My writing friend Sheila Petre, whom I love with an undying love, wrote this piece about postpartum depression. Sheila has nine children, and knows what she is talking about. Perhaps she wrote this description for Those Who Don’t Know, but perhaps too she wrote it for Those Who Do Know, because sometimes we still don’t have words for it.
I am long past postpartum depression, with my baby now six years old, but some variant of depression often clouds my months, especially surrounding difficult circumstances that don’t have a measurable end. I found her words healing in a dark time. I thought you might enjoy them too, so I asked if I could share.
“Postpartum depression is when you are walking along and your thoughts fall down little cracks and you stand over the crack trying to pull them back out, and instead you keep pulling out little thoughts you never knew you had lost.
It’s when things that were once funny are annoying and you get all snappish at people for laughing.
It’s when nothing matters, truly, and you wonder what the point of the day is, or the point of living, or what everyone else sees in being a mom.
It’s when you finally have a day that’s an okay day, not amazing but at least bearable, (you made it through without crying), but then your husband comes home and asks how your day went and his words hit an artesian well down there and there’s no sensible way that you can explain to him that the look of bewilderment on his face over this week’s worth of grief-under-pressure splashing all around you… is exactly the way your heart feels, too.
It’s when you wish for a mom. Or a maid. For a mocha latte, a massage, a mushroom-swiss burger, or maybe just a mustache. It’s when you mourn and wait for the morning, and when the morning comes, you see it’s not the right morning yet, and you wonder how long He’ll delay His coming.
Here’s what you should know about postpartum depression: It thins the membrane between the temporal and eternal, and maybe this is why God sends these seasons. But since we don’t know for sure, we mostly spend the interval looking for the way up and out, and reaching toward the things that help us get there.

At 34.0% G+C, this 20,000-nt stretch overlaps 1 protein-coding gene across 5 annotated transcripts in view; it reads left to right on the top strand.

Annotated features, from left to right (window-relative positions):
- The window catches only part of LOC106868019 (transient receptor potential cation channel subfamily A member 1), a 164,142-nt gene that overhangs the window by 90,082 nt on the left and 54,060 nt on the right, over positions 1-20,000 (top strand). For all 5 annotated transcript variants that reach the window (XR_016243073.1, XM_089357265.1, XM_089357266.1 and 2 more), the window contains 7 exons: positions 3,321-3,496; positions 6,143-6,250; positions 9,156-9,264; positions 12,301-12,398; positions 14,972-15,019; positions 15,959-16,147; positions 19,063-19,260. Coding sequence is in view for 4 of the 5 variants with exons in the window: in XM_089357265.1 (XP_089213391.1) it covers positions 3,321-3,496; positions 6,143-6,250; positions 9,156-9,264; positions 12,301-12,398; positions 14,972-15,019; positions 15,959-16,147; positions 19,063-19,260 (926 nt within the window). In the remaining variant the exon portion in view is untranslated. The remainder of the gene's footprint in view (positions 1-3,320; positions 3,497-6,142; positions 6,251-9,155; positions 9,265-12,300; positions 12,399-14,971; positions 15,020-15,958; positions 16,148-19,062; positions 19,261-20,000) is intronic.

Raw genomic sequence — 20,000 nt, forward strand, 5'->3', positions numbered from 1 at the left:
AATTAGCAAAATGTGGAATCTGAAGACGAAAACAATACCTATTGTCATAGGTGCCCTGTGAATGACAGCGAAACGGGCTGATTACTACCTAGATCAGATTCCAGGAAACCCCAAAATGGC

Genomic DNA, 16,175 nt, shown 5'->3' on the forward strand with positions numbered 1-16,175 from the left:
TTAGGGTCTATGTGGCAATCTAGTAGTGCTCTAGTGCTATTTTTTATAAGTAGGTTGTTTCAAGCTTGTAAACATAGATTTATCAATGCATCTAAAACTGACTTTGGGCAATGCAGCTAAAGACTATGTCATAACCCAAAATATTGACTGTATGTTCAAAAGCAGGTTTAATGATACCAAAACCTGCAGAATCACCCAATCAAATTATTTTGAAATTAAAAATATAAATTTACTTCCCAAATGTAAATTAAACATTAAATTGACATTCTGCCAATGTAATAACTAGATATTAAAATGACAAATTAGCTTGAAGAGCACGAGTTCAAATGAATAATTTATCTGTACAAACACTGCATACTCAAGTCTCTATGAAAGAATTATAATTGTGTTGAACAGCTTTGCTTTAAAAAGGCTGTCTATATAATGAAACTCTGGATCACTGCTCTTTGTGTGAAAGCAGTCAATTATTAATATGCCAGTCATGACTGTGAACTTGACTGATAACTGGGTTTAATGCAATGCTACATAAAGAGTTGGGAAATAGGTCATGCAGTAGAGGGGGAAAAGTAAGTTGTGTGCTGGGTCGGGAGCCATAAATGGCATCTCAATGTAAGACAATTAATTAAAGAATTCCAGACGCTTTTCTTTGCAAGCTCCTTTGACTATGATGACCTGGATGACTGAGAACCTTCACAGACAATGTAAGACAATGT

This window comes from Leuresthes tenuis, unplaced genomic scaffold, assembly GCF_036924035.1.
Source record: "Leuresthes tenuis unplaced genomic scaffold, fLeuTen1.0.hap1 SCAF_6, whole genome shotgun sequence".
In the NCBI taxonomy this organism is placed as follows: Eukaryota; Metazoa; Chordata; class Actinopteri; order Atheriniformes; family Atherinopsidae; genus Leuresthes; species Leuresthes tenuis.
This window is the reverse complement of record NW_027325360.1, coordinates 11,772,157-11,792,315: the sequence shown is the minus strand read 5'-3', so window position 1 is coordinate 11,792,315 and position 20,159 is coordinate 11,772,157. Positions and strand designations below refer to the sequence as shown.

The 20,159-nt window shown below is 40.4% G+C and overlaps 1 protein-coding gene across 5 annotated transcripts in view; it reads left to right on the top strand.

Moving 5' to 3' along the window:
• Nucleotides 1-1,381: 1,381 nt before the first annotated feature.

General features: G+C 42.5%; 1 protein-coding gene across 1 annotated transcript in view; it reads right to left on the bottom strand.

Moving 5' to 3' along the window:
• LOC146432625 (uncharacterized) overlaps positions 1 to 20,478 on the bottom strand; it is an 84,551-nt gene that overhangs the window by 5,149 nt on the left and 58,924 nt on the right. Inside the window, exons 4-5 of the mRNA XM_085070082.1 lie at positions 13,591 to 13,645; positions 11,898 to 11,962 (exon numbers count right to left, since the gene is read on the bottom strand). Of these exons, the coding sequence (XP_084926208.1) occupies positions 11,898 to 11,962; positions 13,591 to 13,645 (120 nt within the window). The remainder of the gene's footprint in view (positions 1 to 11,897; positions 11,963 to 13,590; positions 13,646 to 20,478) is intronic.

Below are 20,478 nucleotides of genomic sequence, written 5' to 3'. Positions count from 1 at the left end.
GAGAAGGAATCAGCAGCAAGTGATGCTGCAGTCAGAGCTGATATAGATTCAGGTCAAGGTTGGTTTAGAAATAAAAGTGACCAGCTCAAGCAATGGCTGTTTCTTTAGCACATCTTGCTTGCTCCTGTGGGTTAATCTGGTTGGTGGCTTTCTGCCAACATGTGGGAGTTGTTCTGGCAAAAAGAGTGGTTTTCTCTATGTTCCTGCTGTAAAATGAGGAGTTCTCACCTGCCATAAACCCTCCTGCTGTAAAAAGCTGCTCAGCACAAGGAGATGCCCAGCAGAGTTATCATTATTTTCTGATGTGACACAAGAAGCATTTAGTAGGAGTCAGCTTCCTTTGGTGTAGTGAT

These things help: Walks in the sunshine. Talks with someone who loves you. Prayer. Song. Writing. Drinking lots of water. Little breaks from being a mom. Skin-to-skin—with baby or lover. Progesterone or wild yam can help. Doing one deliberate very tiny thing for someone else every day—that can help.
If you can manage to finagle a compliment or a snatch of affirmation out of someone, that helps. And this knowledge helps: Knowing that it’s a journey. Every day, you rise and walk through it, and eventually, always, you come out the other side, slowly, slowly like waking up from a long sleep.
And you say oh! I’m back! That was worse than I knew it was, and I hope that I never do it again, but it doesn’t matter now any more, because I can see from here how He led me all the way and how I reached the light again, safe, still His. You’ll be stronger in some ways and more dependent in others, more beautifully broken than you have been yet, joyous to be wife and His, among your favorite little ones.”
Do you know what this feels like? I’d love to hear how you made it through, or say a prayer for you if you’re still in the thick of it.
Sheila recently released a poetry book entitled Thirty-Six New & Laughably Random Poems. The images accompanying this post are of Hannah Lehigh’s watercolors from the book. It’s available for purchase by emailing or writing to Sheila. (And if you haven’t yet found your way to her earlier book, Thirty Little Fingers, please do.)
Sheila can be reached by snail mail at 9711 Fort Loudon Road, Mercersburg PA 17236. Or by email at [email protected].